* Shanghai rebar up 6.6 pct, coking coal hits 8 pct upside limit
* Dalian iron ore, coke futures jump 5 pct
* China Sept iron ore imports hit record 103 mln tonnes (Recasts, adds analyst comment, updates prices)
By Manolo Serapio Jr
MANILA, Oct 13 (Reuters) - Shanghai steel futures surged nearly 7 percent on Friday, lifted by growing efforts among Chinese cities to curb output ahead of winter, spurring a similar rally in raw materials iron ore and coking coal.
Coking coal climbed as much as 8 percent to hit its exchange-set ceiling, while iron ore jumped 5 percent. But analysts doubt the sharp gains in prices of the raw materials will be sustained as the steel production cuts could dent demand.
“The market is still driven by production cuts amid Beijing’s push to fight smog as we see some cities have implemented output curbs one month ahead of the plan,” said Yu Yang, analyst at Shenyin & Wanguo Futures in Shanghai.
“So when steel prices rise, mills have bumper profits and this has driven up raw materials too.”
China’s top steelmaking city of Tangshan became the latest to enforce production cuts this month, ahead of the previous deadline of Nov. 15, when winter heating systems in China are switched on.
Tangshan ordered its steel mills to halve sintering output by 50 percent from Thursday.
The most-active rebar on the Shanghai Futures Exchange closed up 6.6 percent at 3,815 yuan ($580) a tonne, adding to Thursday’s 2.8-percent spike.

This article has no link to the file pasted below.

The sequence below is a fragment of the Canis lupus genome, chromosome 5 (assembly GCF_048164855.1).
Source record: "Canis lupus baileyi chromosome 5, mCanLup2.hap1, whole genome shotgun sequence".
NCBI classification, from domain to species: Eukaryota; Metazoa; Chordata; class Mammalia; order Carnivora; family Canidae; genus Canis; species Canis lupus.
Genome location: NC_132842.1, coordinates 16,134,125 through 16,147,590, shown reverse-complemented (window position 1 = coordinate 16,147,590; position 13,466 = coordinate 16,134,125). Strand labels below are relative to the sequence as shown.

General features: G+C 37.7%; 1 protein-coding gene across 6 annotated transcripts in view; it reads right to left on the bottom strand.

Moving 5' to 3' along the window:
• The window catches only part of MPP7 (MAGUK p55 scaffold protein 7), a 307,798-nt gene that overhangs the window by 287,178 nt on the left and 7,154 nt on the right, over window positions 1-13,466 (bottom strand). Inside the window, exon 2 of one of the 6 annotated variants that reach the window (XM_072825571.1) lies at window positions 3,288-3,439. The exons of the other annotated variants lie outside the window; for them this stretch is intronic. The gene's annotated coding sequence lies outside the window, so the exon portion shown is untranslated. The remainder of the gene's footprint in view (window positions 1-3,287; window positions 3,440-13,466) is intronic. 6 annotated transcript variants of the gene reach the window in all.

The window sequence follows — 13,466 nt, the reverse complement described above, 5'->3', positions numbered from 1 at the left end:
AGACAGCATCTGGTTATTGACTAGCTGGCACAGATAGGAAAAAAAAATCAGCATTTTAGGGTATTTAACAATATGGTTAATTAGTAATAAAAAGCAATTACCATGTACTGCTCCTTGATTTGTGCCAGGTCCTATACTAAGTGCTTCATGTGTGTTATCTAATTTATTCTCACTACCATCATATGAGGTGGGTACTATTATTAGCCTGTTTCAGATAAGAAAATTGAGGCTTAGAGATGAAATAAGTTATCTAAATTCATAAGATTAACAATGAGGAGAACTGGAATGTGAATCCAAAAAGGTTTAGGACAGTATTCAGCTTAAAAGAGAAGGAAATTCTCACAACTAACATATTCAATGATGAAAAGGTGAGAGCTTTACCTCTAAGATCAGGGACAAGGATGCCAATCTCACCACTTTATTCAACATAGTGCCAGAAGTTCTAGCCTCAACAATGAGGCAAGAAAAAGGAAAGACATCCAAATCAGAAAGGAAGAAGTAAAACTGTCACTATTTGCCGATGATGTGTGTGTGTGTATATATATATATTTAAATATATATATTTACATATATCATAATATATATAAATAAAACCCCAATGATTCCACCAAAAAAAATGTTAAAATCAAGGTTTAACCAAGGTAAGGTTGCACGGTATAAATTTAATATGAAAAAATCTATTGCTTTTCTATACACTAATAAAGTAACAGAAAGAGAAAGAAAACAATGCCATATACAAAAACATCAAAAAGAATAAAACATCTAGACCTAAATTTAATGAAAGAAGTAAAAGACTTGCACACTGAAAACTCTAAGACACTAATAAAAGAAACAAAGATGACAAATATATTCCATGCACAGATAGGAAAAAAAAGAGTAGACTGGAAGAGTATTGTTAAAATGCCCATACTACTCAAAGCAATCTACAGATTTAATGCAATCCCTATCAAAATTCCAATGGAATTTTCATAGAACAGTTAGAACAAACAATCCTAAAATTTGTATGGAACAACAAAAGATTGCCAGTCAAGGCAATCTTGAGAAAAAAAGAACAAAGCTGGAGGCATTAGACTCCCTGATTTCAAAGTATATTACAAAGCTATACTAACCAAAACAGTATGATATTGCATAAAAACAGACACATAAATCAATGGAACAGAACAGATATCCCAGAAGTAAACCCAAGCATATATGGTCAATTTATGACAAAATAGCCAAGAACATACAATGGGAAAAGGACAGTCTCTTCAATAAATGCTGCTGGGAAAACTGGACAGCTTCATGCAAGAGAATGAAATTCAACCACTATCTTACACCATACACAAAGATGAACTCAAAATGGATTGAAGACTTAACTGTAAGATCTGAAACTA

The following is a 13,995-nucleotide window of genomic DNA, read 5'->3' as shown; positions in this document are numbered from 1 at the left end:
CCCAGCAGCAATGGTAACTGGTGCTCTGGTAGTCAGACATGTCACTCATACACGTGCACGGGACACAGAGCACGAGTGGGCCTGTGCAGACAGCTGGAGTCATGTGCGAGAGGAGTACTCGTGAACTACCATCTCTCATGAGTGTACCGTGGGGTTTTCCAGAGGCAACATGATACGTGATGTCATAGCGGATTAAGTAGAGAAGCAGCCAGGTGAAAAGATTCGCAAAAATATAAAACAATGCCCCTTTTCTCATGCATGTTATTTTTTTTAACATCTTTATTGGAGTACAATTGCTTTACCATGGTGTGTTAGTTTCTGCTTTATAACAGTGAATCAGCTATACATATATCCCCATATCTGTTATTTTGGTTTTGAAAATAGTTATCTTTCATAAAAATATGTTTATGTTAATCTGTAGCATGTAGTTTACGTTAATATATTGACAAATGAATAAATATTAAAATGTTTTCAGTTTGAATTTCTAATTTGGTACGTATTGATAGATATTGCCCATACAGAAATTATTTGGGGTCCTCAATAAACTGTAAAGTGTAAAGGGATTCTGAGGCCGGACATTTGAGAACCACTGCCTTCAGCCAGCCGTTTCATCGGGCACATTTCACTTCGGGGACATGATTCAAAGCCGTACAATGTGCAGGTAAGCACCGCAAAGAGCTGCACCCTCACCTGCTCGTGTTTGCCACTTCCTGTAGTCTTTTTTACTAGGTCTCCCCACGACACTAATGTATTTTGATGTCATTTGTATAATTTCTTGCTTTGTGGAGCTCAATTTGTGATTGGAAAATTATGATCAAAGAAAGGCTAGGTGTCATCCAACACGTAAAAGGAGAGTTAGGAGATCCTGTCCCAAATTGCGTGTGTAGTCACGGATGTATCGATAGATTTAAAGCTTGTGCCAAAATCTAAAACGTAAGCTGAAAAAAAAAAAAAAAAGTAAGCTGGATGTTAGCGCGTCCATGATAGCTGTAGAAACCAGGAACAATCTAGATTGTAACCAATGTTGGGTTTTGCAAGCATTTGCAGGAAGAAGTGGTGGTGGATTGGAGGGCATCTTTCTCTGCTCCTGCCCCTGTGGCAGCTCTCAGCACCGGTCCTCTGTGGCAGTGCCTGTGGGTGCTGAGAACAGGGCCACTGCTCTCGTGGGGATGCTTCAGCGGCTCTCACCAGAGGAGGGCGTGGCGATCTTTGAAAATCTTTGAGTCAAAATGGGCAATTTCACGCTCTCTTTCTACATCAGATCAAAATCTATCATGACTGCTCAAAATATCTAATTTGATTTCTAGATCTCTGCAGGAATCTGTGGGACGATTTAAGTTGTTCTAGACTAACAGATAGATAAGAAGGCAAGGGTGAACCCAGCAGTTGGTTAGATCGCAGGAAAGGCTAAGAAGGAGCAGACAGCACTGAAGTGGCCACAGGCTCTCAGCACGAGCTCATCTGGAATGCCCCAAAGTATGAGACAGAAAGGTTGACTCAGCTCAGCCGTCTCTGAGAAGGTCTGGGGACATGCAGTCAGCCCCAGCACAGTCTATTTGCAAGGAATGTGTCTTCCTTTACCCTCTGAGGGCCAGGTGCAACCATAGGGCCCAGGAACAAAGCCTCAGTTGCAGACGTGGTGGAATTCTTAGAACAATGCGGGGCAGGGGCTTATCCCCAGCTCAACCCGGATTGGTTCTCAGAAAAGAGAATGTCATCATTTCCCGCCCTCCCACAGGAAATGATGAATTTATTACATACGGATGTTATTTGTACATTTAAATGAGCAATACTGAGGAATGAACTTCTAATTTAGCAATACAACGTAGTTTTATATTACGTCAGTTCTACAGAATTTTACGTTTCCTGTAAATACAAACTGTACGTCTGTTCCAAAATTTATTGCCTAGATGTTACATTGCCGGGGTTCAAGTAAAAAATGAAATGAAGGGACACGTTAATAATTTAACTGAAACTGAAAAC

The steel production cuts mostly cover China’s northern cities, and mills in other areas “are going to have to increase utilisation and output to meet overall demand in the country”, said ANZ commodity strategist Daniel Hynes.
The most-traded iron ore contract on the Dalian Commodity Exchange rose 5.1 percent to 455.50 yuan per tonne.
Coking coal jumped by its 8-percent upside limit, before closing 7.5-percent higher at 1,196.50 yuan a tonne. Coke climbed 5.1 percent to 1,890 yuan.
“I’m not sure if the rally can be sustained,” said Yu at Shenyin & Wanguo Futures.
“Steel mills cut production, which means appetite for coking coal and coke will also drop. We can’t rule out the possibility that coking coal and coke might drop again.”
China’s iron ore imports rose 11 percent in September from a year ago to a record 103 million tonnes.
The import surge suggests strong Chinese demand for high-quality iron ore particularly from top suppliers Australia and Brazil, said Hynes.
“I think import demand will remain very strong but there are certainly some headwinds for this type of growth to continue, in part because we’re expecting to see a slowdown in export growth out of Australia and (Brazil’s) Vale has indicated that Q4 volumes will be lower.”
Iron ore for delivery to China’s Qingdao port .IO62-CNO=MB rose 0.7 percent to $60.09 a tonne on Thursday, according to Metal Bulletin, recovering from Wednesday’s 3-1/2-month low.
$1 = 6.5832 Chinese yuan Reporting by Manolo Serapio Jr.; Additional reporting by Ruby Lian in SHANGHAI; Editing by Vyas Mohan and Joseph Radford